The violence unleashed by lawyers of Jammu/Kathua bar is a déjà vu moment of a similarly shocking incident which happened in Patiala House Court Complex, New Delhi, during February 2016. There, self-styled ‘patriotic’ lawyers decided to take law unto their hands and assaulted Kanhaiya Kumar while he was brought before the Magistrate’s Court in connection with charges of sedition. The situation was so much out-of-control that the Supreme Court had to intervene by constituting a committee to oversee the security arrangements in the Patiala House Court complex. But even the SC-appointed committee could not save themselves from the abuses and blows showered by the lawyer-gang which behaved like a bunch of street goons. The Committee Report is vivid in its details of violence and is powerful enough to shock anyone with an iota of sense of justice present in mind.

    The common feature in both these incidents is the invocation of nationalistic symbols by lawyer-thugs to justify violence. In Patiala House, the lawyer-thugs were shouting ‘Bharat Mata Ki Jai’ while attacking Kanhaiya Kumar. Some lawyers were caught bragging in a sting-video that they beat up Kanhaiya Kumar till he was forced to utter ‘Bharat mata ki jai’. The lawyers in Jammu were seen carrying the tricolor during their aggressive protest march against the arrest of accused. The unruly protesters feel that their demands are in consonance with the majoritarian-nationalistic sentiments. They know that their antics will appeal to the newly emerged class of patriots, who harbour a distorted sense of patriotism tailored by the current dominant socio-political forces. Hence these lawyer-thugs dare to use patriotic symbols with impunity. They do not feel that they are doing any wrong; much worse, they feel proud about their doings.  This is a highly dangerous signal, which should send waves of sthe hudder down the spines of all those who believe in constitutional morality. This means skewed patriotic sentiments of an unruly majority can undermine the due process envisaged by Constitution. How many times in the history of India have we witnessed the sight of National Flag being waved for shielding the arrest of those charged with rape-murder of a minor girl?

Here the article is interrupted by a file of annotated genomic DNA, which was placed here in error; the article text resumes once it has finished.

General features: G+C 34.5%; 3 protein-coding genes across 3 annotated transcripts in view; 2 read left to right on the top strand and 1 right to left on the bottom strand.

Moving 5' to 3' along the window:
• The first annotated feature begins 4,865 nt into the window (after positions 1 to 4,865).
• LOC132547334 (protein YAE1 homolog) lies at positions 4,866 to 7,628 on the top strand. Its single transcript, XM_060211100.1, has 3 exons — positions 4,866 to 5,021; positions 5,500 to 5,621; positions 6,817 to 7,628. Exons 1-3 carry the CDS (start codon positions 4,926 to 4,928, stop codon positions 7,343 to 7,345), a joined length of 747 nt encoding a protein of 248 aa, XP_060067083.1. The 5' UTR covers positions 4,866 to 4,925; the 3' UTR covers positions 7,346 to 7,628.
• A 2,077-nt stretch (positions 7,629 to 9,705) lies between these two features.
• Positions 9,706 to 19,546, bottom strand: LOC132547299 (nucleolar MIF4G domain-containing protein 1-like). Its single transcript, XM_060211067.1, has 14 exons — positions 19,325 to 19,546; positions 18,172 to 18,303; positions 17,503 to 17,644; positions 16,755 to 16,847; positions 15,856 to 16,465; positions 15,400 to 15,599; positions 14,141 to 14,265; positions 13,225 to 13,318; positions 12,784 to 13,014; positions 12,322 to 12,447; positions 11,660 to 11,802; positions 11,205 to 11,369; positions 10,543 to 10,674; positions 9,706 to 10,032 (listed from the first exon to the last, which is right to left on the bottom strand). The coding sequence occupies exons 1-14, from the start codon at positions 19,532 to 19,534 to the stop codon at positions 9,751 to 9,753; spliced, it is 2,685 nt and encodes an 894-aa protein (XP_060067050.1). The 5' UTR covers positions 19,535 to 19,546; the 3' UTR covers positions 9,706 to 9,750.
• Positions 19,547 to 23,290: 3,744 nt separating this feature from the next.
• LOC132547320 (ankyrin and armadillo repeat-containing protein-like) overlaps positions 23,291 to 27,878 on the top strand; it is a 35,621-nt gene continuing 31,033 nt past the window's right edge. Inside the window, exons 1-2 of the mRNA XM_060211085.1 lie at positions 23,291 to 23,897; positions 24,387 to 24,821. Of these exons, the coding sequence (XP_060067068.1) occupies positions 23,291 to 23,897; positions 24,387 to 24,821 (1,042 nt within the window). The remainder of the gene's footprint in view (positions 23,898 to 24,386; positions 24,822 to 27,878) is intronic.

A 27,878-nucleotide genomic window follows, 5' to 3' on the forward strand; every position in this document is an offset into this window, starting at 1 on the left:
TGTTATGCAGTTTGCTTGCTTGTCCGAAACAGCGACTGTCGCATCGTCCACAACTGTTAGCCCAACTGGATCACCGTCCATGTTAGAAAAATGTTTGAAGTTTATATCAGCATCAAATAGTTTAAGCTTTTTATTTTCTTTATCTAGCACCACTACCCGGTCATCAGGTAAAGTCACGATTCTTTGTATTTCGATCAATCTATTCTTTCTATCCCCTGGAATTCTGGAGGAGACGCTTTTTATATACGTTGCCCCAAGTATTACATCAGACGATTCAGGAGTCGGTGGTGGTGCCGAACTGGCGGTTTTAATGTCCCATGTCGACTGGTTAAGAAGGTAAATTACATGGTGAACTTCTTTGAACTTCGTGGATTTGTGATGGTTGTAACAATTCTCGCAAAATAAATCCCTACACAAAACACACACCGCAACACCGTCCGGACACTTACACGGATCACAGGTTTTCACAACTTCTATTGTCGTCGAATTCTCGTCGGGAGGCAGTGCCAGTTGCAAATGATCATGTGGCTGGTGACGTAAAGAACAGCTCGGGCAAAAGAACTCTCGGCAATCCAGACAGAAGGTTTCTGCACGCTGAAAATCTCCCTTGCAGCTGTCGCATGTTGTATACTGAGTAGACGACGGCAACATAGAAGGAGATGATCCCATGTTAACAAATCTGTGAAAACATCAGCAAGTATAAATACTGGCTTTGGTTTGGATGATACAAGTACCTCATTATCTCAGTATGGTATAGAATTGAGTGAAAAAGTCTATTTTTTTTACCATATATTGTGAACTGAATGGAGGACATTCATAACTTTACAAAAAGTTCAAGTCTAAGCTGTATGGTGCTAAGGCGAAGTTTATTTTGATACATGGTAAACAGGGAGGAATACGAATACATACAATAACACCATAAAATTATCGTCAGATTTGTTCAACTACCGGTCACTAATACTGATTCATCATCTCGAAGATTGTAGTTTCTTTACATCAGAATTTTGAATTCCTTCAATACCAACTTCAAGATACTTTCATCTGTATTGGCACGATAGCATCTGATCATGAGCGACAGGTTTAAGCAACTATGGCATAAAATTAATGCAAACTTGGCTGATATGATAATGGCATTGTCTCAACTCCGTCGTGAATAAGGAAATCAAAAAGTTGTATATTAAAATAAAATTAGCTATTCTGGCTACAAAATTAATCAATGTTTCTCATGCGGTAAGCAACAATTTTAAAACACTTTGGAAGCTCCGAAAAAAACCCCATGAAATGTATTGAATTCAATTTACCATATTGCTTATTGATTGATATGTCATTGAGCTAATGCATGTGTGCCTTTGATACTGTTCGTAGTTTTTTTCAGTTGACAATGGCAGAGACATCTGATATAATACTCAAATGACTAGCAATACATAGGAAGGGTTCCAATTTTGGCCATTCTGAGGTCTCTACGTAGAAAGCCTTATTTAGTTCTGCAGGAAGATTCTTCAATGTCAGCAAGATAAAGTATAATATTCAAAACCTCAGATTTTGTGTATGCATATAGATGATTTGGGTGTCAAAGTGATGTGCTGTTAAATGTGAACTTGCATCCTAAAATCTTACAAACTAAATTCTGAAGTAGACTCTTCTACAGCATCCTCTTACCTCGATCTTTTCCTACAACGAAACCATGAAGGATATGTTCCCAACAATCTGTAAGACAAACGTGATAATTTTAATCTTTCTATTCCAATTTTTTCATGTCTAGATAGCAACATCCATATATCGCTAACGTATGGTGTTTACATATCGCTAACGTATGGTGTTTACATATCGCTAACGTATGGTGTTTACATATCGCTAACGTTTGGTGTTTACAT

To add a caveat, all those who are named as accused in the charge-sheet are entitled to the presumption of innocence, until their guilt is proven after the rial. They are entitled to point out defects in the investigation. They are entitled to demand probe by another agency, if they feel the investigation is not fair. But, there is a process established by law for seeking all such demands. Our legal system is robust and capable enough to consider such demands on its merits. When lawyers themselves undermine due process of law to achieve their vested ends, it sends a wrong message to the society. How can the common man be expected to repose trust in the legal process, when learned members of the bar themselves display lack of faith in our own legal system?

    It is heartening that the Supreme Court has chosen to intervene in the issue. But, let us hope that the righteous indignation shown by the Supreme Court will not fizzle out in due course, as it happened with Patiala House incident. Almost two years down the line, the Supreme Court, in an unfortunate decision, chose to refrain from proceeding against the unruly lawyers who were responsible for the terror situation by Patiala House Court. The Supreme Court closed the case, reportedly observing ‘we don’t want to flog a dead horse’. Let us hope that the Jammu-Kathua incident also does not end up as a dead horse some years down the line. To salvage the lost nobility of legal profession, it is necessary to send a strong message by throwing out the goons in gowns from the profession.   If the images of lawyers indulging in strong-arm tactics in streets do not appear as sickening and ignoble to you, then kindly refrain from using the self-congratulatory cliché  ‘law is a noble profession’ anymore!

    Manu Sebastian is a Lawyer at High Court of Kerala.

    [The opinions expressed in this article are the personal opinions of the author. The facts and opinions appearing in the article do not reflect the views of LiveLaw and LiveLaw does not assume any responsibility or liability for the same]

    Next Story